Creating a positive classroom community can be time consuming. But ask any teacher, and they will tell you the investment is well worth the effort. Most teachers devote weeks, even months, to setting up a culture in their classroom that is based on kindness, respect, and responsibility.
The big question is, once you’ve got your community established, how do you shift the management of it from the work of the teacher to a shared responsibility? How do you establish an environment where everyone is in it together, makes the school the kind of place everyone wants to be, and creates a classroom environment that all are proud of?
The good news is that all the hard work does not have to be on your shoulders alone. Here are six ways to support student buy-in for creating a classroom culture that benefits everyone.
1. Get the grown-ups on the same page.
When teachers and administrators have a solid, unified vision of what their school stands for and what values are important to them, it’s easy to create student buy-in. When standards are the same no matter what grade a student is in or whom their teacher is, there are fewer inconsistencies. Instead of having to figure out a new set of rules and expectations every year, kids know what to expect and can get on with the business of learning.
2. Build school pride around the values that matter most.
Identify the values that are most important to your school culture and build your school’s identity around it. Make it clear that your school is unique in a really great way. Display posters and student artwork in the halls. Have “Why I Love My School” essay contests. Hold monthly pride assemblies. Have students create school T-shirts and stickers to wear proudly.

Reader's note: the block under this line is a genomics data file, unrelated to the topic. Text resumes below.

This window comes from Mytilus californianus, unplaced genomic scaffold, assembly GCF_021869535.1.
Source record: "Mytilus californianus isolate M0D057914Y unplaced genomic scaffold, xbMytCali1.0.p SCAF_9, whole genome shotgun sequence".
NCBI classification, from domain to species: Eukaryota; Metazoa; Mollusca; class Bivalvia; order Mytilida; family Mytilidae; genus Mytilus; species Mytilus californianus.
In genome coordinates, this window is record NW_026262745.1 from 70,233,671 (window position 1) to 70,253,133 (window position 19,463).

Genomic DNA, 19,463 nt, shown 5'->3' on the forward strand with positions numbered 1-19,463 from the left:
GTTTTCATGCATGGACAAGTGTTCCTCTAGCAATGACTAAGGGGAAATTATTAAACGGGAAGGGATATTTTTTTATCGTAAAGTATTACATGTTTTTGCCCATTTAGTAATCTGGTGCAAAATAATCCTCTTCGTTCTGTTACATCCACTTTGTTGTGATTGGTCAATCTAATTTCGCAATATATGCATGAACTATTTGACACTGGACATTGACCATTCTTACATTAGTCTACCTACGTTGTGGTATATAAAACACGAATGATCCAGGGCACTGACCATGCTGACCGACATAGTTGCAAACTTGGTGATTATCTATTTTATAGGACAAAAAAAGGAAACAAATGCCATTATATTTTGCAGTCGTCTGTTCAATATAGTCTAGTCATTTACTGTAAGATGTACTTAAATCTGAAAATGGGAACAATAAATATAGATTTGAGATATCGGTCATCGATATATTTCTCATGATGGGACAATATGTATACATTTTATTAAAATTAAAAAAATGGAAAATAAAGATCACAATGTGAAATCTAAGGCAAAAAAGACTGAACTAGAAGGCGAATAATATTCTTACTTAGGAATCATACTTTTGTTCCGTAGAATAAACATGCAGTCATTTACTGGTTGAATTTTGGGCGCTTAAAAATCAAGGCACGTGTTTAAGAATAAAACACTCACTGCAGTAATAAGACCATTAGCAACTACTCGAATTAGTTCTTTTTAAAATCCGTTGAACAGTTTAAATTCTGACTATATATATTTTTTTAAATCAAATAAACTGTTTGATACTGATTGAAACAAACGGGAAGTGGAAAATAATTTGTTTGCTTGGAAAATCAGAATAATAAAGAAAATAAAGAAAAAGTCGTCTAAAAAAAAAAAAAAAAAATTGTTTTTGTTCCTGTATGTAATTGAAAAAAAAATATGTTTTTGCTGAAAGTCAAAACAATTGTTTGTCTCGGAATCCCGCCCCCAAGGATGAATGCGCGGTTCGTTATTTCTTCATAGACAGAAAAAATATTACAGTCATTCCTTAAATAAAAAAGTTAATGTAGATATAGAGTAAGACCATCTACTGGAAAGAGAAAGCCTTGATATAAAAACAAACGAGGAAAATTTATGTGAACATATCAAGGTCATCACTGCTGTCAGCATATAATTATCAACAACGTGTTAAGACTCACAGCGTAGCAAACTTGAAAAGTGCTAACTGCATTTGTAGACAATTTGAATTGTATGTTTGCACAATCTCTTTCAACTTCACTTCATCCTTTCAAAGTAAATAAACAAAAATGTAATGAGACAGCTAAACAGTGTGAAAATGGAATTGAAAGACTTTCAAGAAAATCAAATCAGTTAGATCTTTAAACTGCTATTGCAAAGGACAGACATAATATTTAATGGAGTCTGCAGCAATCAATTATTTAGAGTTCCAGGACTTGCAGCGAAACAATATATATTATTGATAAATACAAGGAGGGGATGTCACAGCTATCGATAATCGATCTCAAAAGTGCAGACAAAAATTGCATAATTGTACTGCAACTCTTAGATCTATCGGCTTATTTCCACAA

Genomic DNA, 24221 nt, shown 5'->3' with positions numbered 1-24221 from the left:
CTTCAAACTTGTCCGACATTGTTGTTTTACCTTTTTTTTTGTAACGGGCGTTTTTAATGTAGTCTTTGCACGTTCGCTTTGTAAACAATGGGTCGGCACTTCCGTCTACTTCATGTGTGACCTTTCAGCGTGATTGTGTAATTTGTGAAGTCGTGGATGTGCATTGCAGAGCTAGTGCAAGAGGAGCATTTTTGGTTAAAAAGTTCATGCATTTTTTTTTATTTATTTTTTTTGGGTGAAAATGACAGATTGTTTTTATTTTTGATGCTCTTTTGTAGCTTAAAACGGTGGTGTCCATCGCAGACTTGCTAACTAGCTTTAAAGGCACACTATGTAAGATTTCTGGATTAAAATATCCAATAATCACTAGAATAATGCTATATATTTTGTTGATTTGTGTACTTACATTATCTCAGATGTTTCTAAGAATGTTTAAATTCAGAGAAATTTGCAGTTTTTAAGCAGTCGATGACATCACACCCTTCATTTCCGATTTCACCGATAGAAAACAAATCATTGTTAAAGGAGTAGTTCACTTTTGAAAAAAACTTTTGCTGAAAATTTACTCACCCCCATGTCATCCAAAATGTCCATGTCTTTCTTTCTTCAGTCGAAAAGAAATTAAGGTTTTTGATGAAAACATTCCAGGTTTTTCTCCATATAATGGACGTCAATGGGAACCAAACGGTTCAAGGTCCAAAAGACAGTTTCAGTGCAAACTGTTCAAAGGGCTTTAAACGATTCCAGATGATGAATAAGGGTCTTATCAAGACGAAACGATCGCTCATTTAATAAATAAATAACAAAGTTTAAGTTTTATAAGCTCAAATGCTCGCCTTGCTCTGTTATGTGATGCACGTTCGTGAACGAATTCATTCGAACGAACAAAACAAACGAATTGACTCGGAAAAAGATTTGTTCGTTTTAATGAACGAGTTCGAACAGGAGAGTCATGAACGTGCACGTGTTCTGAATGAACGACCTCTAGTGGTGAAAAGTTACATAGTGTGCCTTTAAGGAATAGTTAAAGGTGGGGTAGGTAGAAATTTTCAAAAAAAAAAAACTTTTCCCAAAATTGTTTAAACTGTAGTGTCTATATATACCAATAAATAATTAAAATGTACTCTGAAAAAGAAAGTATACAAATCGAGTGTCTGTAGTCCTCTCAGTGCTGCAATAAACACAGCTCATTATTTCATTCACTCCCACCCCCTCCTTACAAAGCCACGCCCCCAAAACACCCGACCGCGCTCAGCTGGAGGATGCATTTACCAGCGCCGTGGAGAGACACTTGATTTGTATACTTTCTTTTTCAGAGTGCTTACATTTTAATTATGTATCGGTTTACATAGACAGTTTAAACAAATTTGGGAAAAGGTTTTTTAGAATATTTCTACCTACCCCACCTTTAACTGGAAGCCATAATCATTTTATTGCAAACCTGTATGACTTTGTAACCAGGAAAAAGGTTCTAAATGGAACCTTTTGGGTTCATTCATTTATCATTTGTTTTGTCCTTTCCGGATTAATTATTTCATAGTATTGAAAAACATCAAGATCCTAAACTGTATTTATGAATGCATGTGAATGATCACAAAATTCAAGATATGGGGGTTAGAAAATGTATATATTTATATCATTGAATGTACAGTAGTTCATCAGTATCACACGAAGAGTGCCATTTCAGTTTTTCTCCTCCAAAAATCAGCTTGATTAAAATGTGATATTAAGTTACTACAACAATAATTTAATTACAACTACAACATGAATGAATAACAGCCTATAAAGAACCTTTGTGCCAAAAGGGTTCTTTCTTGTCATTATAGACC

3. Shine a spotlight on teachable moments.
When you witness your students taking ownership of their classroom community, call attention to it. Gather the class and share the story, whether it is someone taking it upon themselves to clean up a mess they didn’t make, offering to help a classmate who doesn’t understand directions or a concept, or two students solving a conflict on their own.
4. Cut down on referee time.
Teach your students conflict-resolution skills that are consistent, fair, and easily implemented. Empower students to work out their own conflicts instead of running to a teacher or another adult. Learning how to deal with conflict within a safe community is a valuable lifelong skill.
5. Load up on resources.
There are hundreds of quality children’s books with dear and hilarious characters that help teach the skills that contribute to a positive classroom culture. Share read-alouds that help your students build emotional depth. Go heavy on social-emotional curriculum to build your students’ capacity for compassion and understanding.
6. Let students teach each other.
One of the most brilliant ways for kids to learn is from each other. Create a buddy system that allows older students to mentor younger students. Nurturing cross-grade-level relationships gives kids greater ownership in the school as a whole. In addition, make sure to set up new students with buddies who’ve been around for a while.